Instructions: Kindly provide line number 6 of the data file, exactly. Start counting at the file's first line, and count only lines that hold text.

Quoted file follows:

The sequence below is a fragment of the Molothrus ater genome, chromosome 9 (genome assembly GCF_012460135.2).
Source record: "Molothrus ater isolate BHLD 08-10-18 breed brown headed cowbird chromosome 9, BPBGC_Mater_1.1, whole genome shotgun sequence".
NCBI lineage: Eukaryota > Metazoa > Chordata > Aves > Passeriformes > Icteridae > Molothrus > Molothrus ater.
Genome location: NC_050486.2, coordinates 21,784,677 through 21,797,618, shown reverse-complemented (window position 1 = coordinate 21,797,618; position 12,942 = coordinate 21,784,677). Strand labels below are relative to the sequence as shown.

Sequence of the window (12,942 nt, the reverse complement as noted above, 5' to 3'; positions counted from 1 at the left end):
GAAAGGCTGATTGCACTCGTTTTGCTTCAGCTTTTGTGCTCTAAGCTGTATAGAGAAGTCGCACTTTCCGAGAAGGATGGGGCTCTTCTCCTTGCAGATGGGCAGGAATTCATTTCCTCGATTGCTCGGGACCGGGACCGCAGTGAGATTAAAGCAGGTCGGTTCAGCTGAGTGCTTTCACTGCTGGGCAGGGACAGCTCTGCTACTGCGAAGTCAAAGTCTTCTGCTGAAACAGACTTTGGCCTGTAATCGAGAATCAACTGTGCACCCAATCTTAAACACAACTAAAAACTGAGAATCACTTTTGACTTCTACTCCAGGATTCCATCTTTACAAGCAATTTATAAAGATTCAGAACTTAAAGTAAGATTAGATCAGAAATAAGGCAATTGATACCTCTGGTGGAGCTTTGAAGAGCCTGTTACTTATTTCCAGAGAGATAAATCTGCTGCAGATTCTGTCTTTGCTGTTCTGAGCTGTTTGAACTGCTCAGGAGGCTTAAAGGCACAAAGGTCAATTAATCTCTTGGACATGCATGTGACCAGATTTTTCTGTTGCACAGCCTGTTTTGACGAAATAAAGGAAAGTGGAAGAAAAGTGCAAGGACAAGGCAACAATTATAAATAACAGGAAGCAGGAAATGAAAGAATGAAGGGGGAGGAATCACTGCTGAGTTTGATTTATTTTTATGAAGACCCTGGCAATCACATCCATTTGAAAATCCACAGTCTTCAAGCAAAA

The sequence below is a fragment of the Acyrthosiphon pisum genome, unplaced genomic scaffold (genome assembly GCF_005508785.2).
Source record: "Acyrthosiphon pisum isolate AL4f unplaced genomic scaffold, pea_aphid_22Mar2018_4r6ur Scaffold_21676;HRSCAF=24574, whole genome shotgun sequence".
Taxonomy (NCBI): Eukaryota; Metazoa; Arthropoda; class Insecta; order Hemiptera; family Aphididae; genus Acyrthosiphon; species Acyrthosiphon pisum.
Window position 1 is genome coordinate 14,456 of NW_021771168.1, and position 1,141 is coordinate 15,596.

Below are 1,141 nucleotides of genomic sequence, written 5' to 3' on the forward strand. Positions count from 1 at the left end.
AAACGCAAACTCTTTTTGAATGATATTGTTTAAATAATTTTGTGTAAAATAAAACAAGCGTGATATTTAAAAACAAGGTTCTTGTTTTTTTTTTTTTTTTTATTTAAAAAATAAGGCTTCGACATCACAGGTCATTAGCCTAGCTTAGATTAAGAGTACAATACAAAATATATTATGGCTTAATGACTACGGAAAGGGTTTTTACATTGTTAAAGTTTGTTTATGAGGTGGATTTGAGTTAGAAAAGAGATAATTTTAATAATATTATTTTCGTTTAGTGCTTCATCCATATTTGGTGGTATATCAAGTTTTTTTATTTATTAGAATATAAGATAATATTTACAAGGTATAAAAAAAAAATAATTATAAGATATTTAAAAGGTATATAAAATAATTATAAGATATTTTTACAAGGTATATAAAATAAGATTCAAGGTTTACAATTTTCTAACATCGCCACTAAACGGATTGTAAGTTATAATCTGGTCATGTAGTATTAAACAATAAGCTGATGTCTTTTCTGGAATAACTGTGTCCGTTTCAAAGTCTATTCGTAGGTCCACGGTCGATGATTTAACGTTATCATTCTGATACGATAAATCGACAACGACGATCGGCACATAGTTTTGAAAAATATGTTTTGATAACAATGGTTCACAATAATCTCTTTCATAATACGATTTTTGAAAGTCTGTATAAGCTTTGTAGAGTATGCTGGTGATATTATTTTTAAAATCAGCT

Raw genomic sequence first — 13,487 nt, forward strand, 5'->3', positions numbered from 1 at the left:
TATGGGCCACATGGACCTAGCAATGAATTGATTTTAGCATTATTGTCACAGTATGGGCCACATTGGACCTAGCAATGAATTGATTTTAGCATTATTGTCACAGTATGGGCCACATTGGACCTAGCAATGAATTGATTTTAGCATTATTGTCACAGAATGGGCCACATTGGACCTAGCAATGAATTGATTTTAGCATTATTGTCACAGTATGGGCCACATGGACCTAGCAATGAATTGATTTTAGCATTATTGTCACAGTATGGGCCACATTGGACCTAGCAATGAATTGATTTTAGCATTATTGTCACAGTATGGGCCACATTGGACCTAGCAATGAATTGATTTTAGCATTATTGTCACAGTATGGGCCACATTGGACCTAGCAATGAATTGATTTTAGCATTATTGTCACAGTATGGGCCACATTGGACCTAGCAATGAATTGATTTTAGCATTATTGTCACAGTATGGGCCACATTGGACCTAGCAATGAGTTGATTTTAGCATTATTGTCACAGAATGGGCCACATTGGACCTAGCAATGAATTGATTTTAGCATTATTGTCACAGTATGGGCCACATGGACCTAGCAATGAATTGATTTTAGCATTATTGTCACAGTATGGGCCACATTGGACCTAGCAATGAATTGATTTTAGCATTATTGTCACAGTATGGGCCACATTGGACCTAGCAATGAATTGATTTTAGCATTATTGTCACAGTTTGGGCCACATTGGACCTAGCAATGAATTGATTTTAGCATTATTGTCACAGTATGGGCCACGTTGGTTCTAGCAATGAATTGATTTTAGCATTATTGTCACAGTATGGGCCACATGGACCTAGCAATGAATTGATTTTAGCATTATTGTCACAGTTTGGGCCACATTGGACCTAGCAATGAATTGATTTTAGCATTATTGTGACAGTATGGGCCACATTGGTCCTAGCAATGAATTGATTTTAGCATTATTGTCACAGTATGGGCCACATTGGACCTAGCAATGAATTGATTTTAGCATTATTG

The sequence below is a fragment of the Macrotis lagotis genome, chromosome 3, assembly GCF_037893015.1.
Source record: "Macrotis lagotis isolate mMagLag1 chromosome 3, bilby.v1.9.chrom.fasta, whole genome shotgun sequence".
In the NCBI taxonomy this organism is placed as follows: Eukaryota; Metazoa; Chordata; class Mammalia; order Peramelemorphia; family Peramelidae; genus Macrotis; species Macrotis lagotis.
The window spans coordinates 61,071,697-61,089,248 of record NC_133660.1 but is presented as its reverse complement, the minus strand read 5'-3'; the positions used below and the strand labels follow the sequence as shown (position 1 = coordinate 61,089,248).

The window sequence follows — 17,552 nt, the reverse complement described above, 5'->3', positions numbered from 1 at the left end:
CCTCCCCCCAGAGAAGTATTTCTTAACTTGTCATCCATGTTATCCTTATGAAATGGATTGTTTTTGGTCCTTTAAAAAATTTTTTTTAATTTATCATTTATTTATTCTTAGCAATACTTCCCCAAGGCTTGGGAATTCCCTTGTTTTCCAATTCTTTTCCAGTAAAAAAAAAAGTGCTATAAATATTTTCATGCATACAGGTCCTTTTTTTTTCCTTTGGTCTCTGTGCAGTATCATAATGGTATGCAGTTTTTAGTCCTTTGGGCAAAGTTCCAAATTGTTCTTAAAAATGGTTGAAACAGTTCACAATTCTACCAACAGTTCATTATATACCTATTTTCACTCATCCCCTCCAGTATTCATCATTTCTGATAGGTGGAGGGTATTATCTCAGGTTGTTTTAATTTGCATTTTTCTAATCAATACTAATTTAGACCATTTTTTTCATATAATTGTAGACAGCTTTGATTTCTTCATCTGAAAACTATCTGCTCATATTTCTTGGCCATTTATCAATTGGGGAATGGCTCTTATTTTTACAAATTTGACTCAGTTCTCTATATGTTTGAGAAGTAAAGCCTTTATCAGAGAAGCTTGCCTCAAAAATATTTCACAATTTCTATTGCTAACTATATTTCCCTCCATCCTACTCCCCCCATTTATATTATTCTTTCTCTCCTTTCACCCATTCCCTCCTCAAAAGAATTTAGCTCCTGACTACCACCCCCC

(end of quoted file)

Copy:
GAAAGGCTGATTGCACTCGTTTTGCTTCAGCTTTTGTGCTCTAAGCTGTATAGAGAAGTCGCACTTTCCGAGAAGGATGGGGCTCTTCTCCTTGCAGATGGGCAGGAATTCATTTCCTCGATTGCTCGGGACCGGGACCGCAGTGAGATTAAAGCAGGTCGGTTCAGCTGAGTGCTTTCACTGCTGGGCAGGGACAGCTCTGCTACTGCGAAGTCAAAGTCTTCTGCTGAAACAGACTTTGGCCTGTAATCGAGAATCAACTGTGCACCCAATCTTAAACACAACTAAAAACTGAGAATCACTTTTGACTTCTACTCCAGGATTCCATCTTTACAAGCAATTTATAAAGATTCAGAACTTAAAGTAAGATTAGATCAGAAATAAGGCAATTGATACCTCTGGTGGAGCTTTGAAGAGCCTGTTACTTATTTCCAGAGAGATAAATCTGCTGCAGATTCTGTCTTTGCTGTTCTGAGCTGTTTGAACTGCTCAGGAGGCTTAAAGGCACAAAGGTCAATTAATCTCTTGGACATGCATGTGACCAGATTTTTCTGTTGCACAGCCTGTTTTGACGAAATAAAGGAAAGTGGAAGAAAAGTGCAAGGACAAGGCAACAATTATAAATAACAGGAAGCAGGAAATGAAAGAATGAAGGGGGAGGAATCACTGCTGAGTTTGATTTATTTTTATGAAGACCCTGGCAATCACATCCATTTGAAAATCCACAGTCTTCAAGCAAAA